Aspirin cuts colon cancer death risk: US study
Chicago: Taking aspirin not only can help keep colon cancer from coming back, but it also can lower the risk of dying from the disease, US researchers said on Tuesday.
Aspirin already occupies a prominent spot in many medicine cabinets. Daily use of low-dose aspirin can stave off heart attacks and strokes, as well as chase away aches and pains.
Other studies have found it can reduce the risk of developing colon cancer. The latest study, published in the Journal of the American Medical Association, shows it can prevent colorectal cancer deaths.
Dr Andrew Chan of Massachusetts General Hospital and Harvard Medical School in Boston and colleagues studied aspirin use in 1,279 men and women with colorectal cancer that had not spread to other parts of the body.
They found that people who took aspirin regularly after their diagnosis were nearly 30 percent less likely to die from their cancer than people who did not take aspirin. These people also were 21 percent less likely to die for any reason while they were in the study lasting more than two decades.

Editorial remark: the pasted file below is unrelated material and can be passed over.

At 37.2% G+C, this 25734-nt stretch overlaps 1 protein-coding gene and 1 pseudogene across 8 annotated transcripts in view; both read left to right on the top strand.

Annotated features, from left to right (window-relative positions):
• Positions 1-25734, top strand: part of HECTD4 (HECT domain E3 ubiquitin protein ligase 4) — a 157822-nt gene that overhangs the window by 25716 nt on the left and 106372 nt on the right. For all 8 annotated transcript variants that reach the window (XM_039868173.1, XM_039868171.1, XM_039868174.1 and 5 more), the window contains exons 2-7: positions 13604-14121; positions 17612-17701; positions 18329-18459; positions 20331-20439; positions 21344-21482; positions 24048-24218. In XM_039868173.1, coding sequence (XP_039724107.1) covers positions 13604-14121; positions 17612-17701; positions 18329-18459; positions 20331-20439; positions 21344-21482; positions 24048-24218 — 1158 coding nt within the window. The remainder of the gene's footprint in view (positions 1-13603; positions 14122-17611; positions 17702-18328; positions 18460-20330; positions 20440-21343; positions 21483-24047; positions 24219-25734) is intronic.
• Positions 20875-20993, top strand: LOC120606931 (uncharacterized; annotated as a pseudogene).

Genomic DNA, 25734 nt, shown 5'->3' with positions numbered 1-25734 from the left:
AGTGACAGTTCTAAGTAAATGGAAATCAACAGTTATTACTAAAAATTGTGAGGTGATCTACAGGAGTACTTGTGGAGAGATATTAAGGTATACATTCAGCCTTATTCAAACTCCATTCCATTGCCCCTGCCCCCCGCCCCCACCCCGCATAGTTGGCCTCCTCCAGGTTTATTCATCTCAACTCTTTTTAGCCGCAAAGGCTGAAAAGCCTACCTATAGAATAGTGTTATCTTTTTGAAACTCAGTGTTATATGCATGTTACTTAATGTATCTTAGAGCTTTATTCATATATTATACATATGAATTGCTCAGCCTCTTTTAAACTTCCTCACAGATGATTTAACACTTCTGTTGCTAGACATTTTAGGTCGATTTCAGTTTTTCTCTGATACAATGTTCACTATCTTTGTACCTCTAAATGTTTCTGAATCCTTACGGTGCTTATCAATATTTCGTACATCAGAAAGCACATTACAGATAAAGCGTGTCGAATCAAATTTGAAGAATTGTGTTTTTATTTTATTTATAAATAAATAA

"These results suggest that aspirin may influence the biology of established colorectal tumours in addition to preventing their occurrence," Chan said in a statement.
Chan said aspirin likely works by blocking the enzyme cyclooxygenase2, or COX-2, which promotes inflammation and cell division. Many tumours make an abundance of COX-2, he said.
Despite its benefits, aspirin can cause serious bleeding in the stomach. The team said further study in carefully controlled clinical trials should be done before the drug could be recommended for routine use by colon cancer patients.
Colorectal cancer is the second-leading cancer killer in the United States behind lung cancer. It will kill an estimated 50,000 Americans this year, according to the US National Cancer Institute.
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